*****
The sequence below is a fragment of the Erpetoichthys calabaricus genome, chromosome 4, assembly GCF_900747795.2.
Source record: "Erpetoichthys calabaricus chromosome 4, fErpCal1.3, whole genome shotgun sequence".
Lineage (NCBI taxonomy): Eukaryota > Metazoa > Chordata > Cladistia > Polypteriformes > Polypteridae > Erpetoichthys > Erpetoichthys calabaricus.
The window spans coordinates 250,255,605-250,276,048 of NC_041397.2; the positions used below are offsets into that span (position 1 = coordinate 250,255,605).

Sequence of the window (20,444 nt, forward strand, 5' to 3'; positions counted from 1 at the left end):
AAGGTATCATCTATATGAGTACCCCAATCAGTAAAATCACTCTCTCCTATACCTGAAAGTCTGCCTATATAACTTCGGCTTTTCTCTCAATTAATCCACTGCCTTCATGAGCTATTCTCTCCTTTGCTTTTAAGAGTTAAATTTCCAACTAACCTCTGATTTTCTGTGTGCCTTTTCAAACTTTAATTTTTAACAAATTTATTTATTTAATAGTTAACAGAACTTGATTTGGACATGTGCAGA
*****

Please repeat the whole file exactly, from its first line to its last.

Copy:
The sequence below is a fragment of the Erpetoichthys calabaricus genome, chromosome 4, assembly GCF_900747795.2.
Source record: "Erpetoichthys calabaricus chromosome 4, fErpCal1.3, whole genome shotgun sequence".
Lineage (NCBI taxonomy): Eukaryota > Metazoa > Chordata > Cladistia > Polypteriformes > Polypteridae > Erpetoichthys > Erpetoichthys calabaricus.
The window spans coordinates 250,255,605-250,276,048 of NC_041397.2; the positions used below are offsets into that span (position 1 = coordinate 250,255,605).

Sequence of the window (20,444 nt, forward strand, 5' to 3'; positions counted from 1 at the left end):
AAGGTATCATCTATATGAGTACCCCAATCAGTAAAATCACTCTCTCCTATACCTGAAAGTCTGCCTATATAACTTCGGCTTTTCTCTCAATTAATCCACTGCCTTCATGAGCTATTCTCTCCTTTGCTTTTAAGAGTTAAATTTCCAACTAACCTCTGATTTTCTGTGTGCCTTTTCAAACTTTAATTTTTAACAAATTTATTTATTTAATAGTTAACAGAACTTGATTTGGACATGTGCAGA